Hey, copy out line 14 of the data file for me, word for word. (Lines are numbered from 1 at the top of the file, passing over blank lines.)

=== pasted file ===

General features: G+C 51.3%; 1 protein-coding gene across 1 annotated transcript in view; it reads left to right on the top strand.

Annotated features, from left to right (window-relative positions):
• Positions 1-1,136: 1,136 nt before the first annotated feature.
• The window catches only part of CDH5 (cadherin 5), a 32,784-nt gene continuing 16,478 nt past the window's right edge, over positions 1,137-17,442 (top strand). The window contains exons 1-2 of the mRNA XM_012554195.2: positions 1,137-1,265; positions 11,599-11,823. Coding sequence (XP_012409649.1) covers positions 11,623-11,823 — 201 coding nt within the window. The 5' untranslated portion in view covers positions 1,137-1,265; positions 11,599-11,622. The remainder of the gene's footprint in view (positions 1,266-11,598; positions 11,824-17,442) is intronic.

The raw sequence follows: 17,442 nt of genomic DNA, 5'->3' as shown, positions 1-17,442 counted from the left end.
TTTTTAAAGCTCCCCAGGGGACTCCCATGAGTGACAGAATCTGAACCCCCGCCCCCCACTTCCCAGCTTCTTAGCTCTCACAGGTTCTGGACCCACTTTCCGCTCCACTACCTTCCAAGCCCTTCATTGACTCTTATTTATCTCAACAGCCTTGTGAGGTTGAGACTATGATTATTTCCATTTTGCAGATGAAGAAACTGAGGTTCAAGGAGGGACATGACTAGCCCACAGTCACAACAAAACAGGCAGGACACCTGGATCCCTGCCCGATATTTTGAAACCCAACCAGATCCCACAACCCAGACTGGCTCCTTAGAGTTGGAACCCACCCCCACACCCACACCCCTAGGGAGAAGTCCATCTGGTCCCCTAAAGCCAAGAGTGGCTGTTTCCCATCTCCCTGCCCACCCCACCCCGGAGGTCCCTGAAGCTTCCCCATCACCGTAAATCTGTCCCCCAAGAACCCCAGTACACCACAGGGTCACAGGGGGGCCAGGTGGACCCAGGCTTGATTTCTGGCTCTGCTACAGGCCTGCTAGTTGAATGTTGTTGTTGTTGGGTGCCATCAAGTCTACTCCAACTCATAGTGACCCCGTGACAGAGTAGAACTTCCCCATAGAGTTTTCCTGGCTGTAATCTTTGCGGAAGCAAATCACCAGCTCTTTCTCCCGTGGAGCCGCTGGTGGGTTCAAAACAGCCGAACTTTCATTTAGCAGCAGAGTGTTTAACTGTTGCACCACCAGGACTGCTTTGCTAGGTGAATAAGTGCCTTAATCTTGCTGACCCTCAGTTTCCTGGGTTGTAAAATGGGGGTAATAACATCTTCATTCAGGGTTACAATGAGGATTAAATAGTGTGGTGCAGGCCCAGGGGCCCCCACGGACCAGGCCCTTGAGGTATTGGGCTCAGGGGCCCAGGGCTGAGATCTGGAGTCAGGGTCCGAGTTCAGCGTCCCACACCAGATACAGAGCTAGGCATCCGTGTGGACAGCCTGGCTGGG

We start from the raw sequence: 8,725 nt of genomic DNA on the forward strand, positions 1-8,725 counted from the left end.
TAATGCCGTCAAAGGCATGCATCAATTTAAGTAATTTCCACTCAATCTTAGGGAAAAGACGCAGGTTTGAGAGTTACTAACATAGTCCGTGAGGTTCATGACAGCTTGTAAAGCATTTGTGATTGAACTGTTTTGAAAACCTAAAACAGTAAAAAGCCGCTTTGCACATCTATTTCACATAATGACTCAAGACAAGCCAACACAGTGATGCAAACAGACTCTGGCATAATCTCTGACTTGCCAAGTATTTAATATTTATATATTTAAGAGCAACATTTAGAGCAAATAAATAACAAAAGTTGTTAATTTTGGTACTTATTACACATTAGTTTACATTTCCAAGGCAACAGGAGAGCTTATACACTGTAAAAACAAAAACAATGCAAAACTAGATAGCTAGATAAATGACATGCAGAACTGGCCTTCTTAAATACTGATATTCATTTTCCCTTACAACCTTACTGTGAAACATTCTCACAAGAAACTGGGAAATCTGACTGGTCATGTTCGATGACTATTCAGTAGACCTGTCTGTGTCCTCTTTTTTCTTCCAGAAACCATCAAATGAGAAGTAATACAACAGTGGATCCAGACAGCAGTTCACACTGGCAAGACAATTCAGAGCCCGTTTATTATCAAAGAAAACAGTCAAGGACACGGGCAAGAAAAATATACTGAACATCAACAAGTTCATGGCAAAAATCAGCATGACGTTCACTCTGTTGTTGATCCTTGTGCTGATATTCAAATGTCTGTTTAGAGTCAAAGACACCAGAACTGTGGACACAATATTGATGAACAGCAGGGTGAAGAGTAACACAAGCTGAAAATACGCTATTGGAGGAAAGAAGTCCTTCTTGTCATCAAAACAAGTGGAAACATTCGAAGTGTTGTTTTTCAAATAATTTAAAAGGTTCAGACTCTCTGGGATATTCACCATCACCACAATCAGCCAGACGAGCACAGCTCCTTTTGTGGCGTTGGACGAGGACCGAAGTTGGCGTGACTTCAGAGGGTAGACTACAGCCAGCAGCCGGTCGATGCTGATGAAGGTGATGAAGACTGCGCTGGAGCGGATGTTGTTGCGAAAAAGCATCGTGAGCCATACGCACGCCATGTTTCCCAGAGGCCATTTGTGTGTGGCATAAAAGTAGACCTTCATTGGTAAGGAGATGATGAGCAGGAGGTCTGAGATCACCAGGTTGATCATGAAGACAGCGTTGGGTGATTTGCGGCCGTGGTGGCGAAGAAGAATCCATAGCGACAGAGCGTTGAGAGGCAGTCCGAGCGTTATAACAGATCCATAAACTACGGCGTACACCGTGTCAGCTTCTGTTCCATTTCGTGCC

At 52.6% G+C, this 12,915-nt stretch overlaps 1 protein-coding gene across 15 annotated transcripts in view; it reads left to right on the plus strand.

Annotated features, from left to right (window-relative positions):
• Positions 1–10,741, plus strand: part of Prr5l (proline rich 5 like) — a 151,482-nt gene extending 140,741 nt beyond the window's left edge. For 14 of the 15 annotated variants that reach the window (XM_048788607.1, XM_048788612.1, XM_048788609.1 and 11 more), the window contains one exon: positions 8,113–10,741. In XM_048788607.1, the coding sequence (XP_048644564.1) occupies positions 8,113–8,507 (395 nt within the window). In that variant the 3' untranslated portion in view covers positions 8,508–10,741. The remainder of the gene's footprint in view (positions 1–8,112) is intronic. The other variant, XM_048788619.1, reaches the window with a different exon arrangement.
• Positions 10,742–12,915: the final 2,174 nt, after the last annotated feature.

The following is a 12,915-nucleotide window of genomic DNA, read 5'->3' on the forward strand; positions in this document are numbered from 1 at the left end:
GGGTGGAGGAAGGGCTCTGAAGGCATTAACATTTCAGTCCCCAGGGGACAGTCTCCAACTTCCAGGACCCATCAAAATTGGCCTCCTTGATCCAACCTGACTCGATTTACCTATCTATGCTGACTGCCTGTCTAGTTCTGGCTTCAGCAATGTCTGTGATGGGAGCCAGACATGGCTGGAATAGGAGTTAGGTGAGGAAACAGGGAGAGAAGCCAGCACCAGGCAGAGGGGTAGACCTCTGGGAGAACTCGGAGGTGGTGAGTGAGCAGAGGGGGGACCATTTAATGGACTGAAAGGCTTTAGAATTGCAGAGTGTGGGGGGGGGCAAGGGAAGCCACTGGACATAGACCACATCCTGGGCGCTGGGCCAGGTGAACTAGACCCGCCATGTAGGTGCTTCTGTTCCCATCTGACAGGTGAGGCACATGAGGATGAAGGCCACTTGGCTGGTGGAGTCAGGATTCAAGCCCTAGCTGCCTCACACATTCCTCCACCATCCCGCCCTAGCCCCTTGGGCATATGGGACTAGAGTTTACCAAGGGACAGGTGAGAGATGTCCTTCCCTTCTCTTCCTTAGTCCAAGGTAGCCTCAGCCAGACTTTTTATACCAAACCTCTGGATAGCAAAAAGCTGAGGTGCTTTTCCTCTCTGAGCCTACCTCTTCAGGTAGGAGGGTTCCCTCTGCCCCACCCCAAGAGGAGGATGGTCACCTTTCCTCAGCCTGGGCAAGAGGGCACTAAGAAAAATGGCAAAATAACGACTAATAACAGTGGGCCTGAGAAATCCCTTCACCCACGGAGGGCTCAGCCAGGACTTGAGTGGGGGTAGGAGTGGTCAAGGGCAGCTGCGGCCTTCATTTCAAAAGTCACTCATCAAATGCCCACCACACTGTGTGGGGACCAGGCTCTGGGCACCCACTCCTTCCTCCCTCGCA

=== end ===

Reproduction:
GGGTGGAGGAAGGGCTCTGAAGGCATTAACATTTCAGTCCCCAGGGGACAGTCTCCAACTTCCAGGACCCATCAAAATTGGCCTCCTTGATCCAACCTGACTCGATTTACCTATCTATGCTGACTGCCTGTCTAGTTCTGGCTTCAGCAATGTCTGTGATGGGAGCCAGACATGGCTGGAATAGGAGTTAGGTGAGGAAACAGGGAGAGAAGCCAGCACCAGGCAGAGGGGTAGACCTCTGGGAGAACTCGGAGGTGGTGAGTGAGCAGAGGGGGGACCATTTAATGGACTGAAAGGCTTTAGAATTGCAGAGTGTGGGGGGGGGCAAGGGAAGCCACTGGACATAGACCACATCCTGGGCGCTGGGCCAGGTGAACTAGACCCGCCATGTAGGTGCTTCTGTTCCCATCTGACAGGTGAGGCACATGAGGATGAAGGCCACTTGGCTGGTGGAGTCAGGATTCAAGCCCTAGCTGCCTCACACATTCCTCCACCATCCCGCCCTAGCCCCTTGGGCATATGGGACTAGAGTTTACCAAGGGACAGGTGAGAGATGTCCTTCCCTTCTCTTCCTTAGTCCAAGGTAGCCTCAGCCAGACTTTTTATACCAAACCTCTGGATAGCAAAAAGCTGAGGTGCTTTTCCTCTCTGAGCCTACCTCTTCAGGTAGGAGGGTTCCCTCTGCCCCACCCCAAGAGGAGGATGGTCACCTTTCCTCAGCCTGGGCAAGAGGGCACTAAGAAAAATGGCAAAATAACGACTAATAACAGTGGGCCTGAGAAATCCCTTCACCCACGGAGGGCTCAGCCAGGACTTGAGTGGGGGTAGGAGTGGTCAAGGGCAGCTGCGGCCTTCATTTCAAAAGTCACTCATCAAATGCCCACCACACTGTGTGGGGACCAGGCTCTGGGCACCCACTCCTTCCTCCCTCGCA